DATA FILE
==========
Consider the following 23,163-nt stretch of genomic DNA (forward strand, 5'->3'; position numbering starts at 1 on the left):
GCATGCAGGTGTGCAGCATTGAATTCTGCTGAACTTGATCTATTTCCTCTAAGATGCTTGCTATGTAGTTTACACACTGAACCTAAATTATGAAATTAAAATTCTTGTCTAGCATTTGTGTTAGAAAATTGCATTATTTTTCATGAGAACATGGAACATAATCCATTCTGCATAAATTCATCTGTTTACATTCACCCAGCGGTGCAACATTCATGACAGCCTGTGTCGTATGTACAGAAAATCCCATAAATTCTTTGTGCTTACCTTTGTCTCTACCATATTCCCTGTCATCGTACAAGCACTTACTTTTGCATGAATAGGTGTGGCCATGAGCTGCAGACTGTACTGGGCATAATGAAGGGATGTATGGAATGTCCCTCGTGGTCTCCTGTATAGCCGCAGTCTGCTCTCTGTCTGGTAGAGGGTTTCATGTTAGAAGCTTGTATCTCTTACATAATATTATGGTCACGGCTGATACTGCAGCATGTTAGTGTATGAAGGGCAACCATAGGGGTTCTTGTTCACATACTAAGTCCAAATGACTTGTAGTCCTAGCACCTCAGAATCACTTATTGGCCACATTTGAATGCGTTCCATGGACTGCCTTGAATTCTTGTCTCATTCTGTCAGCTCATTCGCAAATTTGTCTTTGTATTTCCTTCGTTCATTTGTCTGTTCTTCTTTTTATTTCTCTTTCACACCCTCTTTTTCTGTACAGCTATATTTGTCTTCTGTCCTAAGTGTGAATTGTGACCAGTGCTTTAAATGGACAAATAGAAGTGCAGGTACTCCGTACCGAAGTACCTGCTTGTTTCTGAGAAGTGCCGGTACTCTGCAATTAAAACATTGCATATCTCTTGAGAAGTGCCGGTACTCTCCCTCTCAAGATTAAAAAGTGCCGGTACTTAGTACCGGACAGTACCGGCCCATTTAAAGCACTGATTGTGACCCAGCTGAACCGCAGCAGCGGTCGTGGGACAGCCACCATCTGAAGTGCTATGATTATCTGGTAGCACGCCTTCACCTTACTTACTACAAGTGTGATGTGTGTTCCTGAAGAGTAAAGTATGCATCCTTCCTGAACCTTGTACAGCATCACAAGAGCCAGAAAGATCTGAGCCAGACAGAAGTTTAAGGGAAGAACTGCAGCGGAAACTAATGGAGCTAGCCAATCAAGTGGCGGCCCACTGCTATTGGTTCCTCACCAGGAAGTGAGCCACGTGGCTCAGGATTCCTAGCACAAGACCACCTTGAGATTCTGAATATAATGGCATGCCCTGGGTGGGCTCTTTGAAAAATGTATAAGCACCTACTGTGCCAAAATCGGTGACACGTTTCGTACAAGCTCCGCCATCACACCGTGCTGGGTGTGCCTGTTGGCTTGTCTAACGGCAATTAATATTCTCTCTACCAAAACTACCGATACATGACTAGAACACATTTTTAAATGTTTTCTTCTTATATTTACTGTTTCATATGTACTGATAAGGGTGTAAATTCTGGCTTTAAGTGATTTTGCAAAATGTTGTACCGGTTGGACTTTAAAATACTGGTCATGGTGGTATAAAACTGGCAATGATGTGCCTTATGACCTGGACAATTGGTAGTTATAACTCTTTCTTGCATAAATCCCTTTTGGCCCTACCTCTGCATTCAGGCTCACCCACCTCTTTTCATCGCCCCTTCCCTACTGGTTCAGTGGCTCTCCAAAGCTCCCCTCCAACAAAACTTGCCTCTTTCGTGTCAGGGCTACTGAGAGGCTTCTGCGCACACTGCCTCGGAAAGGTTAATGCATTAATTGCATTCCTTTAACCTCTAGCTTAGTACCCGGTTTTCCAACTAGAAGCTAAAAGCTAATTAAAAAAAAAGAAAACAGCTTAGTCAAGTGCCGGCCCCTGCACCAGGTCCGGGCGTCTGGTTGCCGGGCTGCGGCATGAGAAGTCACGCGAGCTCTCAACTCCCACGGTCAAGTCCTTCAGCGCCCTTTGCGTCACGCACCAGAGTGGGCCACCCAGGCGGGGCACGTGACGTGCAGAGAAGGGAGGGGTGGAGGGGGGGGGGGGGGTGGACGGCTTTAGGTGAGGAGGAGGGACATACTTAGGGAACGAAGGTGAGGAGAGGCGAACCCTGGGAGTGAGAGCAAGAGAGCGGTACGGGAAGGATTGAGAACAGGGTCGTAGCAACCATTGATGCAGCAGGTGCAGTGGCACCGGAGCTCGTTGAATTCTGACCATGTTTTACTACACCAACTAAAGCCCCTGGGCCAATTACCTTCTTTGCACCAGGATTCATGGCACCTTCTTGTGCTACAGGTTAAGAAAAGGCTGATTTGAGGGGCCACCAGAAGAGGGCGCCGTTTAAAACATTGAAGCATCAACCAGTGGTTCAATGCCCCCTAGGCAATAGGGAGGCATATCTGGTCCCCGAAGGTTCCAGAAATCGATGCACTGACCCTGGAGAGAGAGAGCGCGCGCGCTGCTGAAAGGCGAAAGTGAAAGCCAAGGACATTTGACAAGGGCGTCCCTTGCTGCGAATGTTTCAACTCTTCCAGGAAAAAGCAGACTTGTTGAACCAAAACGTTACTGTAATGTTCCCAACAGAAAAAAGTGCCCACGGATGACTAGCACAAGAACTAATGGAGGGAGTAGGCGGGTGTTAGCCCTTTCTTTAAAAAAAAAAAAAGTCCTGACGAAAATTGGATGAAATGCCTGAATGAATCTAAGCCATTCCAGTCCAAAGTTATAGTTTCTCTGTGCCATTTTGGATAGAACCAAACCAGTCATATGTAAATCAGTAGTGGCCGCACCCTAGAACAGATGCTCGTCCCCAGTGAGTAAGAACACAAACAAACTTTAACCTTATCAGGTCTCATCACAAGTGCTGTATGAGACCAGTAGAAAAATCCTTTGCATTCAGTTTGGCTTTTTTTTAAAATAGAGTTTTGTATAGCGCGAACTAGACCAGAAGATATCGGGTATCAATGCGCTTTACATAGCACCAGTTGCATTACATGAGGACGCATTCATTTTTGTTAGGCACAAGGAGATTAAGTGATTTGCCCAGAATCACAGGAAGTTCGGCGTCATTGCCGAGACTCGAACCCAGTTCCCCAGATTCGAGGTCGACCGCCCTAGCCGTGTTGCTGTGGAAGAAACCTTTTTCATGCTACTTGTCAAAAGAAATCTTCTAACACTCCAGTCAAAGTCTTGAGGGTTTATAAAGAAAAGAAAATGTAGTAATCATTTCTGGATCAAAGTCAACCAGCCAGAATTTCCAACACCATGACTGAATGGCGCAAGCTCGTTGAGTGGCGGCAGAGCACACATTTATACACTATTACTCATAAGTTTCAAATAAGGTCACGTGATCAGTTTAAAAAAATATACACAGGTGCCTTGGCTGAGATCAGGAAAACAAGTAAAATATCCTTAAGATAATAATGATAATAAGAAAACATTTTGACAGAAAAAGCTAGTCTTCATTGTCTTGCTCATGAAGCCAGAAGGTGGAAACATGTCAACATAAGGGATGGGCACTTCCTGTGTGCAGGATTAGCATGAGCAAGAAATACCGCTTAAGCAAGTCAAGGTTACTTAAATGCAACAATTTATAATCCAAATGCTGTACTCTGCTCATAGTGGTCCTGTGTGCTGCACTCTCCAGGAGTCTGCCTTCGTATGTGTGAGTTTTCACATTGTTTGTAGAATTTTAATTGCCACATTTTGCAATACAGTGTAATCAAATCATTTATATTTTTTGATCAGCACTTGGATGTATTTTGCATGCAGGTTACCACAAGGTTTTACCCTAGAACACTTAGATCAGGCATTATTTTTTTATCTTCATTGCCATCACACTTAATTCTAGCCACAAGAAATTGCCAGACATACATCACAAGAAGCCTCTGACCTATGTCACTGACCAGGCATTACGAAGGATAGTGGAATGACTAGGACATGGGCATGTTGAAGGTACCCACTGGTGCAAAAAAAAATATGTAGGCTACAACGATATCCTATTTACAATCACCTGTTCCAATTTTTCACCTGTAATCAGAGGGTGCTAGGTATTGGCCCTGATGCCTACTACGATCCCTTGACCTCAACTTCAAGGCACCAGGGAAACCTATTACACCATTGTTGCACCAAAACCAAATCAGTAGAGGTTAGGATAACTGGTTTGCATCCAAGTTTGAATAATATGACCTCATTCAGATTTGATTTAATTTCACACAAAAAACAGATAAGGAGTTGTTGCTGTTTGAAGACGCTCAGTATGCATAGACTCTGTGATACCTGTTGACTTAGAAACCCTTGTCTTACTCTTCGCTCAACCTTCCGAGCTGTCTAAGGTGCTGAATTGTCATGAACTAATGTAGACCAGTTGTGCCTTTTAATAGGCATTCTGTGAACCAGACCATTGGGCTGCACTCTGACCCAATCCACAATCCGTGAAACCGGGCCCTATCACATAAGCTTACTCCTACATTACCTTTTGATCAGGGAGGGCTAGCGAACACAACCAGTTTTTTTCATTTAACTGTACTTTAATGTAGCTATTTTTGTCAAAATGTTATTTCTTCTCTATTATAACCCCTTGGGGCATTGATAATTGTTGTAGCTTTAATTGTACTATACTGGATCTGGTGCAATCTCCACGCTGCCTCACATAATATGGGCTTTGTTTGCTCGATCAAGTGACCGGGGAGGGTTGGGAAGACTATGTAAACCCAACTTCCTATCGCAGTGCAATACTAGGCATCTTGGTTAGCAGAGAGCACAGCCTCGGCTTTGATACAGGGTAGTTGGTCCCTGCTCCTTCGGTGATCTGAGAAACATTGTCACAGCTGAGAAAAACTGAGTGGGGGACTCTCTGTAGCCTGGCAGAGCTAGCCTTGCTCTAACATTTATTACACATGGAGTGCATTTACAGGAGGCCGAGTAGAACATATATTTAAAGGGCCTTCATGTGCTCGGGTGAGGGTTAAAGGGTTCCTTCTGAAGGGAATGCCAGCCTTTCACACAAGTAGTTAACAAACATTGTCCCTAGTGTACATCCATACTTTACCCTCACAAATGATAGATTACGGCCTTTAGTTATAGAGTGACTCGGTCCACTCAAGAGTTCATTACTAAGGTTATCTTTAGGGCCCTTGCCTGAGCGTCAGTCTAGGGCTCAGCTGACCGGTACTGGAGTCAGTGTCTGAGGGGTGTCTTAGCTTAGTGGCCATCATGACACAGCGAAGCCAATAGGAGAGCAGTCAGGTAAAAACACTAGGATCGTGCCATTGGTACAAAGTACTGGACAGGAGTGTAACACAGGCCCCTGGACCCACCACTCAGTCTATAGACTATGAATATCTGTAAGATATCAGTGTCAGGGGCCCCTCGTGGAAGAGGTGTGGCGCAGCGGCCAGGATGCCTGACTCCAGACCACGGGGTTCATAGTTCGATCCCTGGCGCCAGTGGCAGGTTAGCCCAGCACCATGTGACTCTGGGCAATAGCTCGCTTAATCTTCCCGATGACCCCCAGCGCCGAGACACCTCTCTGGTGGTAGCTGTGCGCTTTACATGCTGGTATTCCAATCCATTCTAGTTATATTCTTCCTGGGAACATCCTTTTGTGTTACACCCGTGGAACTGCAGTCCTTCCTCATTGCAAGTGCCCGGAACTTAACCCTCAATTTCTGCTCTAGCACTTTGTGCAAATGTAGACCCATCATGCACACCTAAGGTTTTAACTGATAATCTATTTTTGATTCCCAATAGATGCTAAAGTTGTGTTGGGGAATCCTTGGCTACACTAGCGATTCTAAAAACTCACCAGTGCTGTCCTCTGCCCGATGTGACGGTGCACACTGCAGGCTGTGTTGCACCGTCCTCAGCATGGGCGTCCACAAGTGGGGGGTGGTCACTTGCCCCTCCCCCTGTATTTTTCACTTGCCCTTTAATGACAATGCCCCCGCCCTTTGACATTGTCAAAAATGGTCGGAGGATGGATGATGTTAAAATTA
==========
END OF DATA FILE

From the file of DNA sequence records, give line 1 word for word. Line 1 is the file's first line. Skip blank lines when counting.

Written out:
Consider the following 23,163-nt stretch of genomic DNA (forward strand, 5'->3'; position numbering starts at 1 on the left):